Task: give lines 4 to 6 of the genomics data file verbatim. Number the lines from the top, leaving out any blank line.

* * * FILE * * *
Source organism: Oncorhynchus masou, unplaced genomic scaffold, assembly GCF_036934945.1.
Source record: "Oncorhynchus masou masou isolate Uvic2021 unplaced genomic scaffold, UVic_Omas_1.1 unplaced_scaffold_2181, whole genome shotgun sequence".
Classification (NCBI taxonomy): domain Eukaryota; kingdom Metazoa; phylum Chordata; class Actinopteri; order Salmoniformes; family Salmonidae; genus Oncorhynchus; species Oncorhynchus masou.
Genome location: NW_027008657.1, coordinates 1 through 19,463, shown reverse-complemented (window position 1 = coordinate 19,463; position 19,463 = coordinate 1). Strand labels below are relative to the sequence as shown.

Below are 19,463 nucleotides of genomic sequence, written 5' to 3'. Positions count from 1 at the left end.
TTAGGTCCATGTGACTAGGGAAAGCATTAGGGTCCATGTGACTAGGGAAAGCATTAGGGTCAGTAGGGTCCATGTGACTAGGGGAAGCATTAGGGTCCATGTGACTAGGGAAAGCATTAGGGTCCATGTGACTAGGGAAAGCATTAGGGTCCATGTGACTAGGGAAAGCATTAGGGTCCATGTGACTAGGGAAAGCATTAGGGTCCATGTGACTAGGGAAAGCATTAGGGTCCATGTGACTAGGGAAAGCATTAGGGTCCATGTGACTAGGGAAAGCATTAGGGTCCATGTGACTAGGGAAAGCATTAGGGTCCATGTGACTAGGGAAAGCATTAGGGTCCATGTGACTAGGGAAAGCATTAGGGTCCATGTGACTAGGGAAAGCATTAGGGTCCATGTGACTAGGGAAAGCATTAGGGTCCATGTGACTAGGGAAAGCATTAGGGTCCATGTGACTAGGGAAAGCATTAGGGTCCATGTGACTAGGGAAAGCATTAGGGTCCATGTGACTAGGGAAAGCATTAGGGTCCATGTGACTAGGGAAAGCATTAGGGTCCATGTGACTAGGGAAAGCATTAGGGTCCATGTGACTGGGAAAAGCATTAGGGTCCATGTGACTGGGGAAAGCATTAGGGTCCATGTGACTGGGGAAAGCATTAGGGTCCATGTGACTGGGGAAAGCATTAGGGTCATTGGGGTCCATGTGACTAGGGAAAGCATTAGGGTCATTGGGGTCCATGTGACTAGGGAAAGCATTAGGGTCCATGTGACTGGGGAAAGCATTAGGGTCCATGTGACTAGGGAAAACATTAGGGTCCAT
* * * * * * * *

Genome location: NW_027008657.1, coordinates 1 through 19,463, shown reverse-complemented (window position 1 = coordinate 19,463; position 19,463 = coordinate 1). Strand labels below are relative to the sequence as shown.

Below are 19,463 nucleotides of genomic sequence, written 5' to 3'. Positions count from 1 at the left end.
TTAGGTCCATGTGACTAGGGAAAGCATTAGGGTCCATGTGACTAGGGAAAGCATTAGGGTCAGTAGGGTCCATGTGACTAGGGGAAGCATTAGGGTCCATGTGACTAGGGAAAGCATTAGGGTCCATGTGACTAGGGAAAGCATTAGGGTCCATGTGACTAGGGAAAGCATTAGGGTCCATGTGACTAGGGAAAGCATTAGGGTCCATGTGACTAGGGAAAGCATTAGGGTCCATGTGACTAGGGAAAGCATTAGGGTCCATGTGACTAGGGAAAGCATTAGGGTCCATGTGACTAGGGAAAGCATTAGGGTCCATGTGACTAGGGAAAGCATTAGGGTCCATGTGACTAGGGAAAGCATTAGGGTCCATGTGACTAGGGAAAGCATTAGGGTCCATGTGACTAGGGAAAGCATTAGGGTCCATGTGACTAGGGAAAGCATTAGGGTCCATGTGACTAGGGAAAGCATTAGGGTCCATGTGACTAGGGAAAGCATTAGGGTCCATGTGACTAGGGAAAGCATTAGGGTCCATGTGACTAGGGAAAGCATTAGGGTCCATGTGACTAGGGAAAGCATTAGGGTCCATGTGACTGGGAAAAGCATTAGGGTCCATGTGACTGGGGAAAGCATTAGGGTCCATGTGACTGGGGAAAGCATTAGGGTCCATGTGACTGGGGAAAGCATTAGGGTCATTGGGGTCCATGTGACTAGGGAAAGCATTAGGGTCATTGGGGTCCATGTGACTAGGGAAAGCATTAGGGTCCATGTGACTGGGGAAAGCATTAGGGTCCATGTGACTAGGGAAAACATTAGGGTCCAT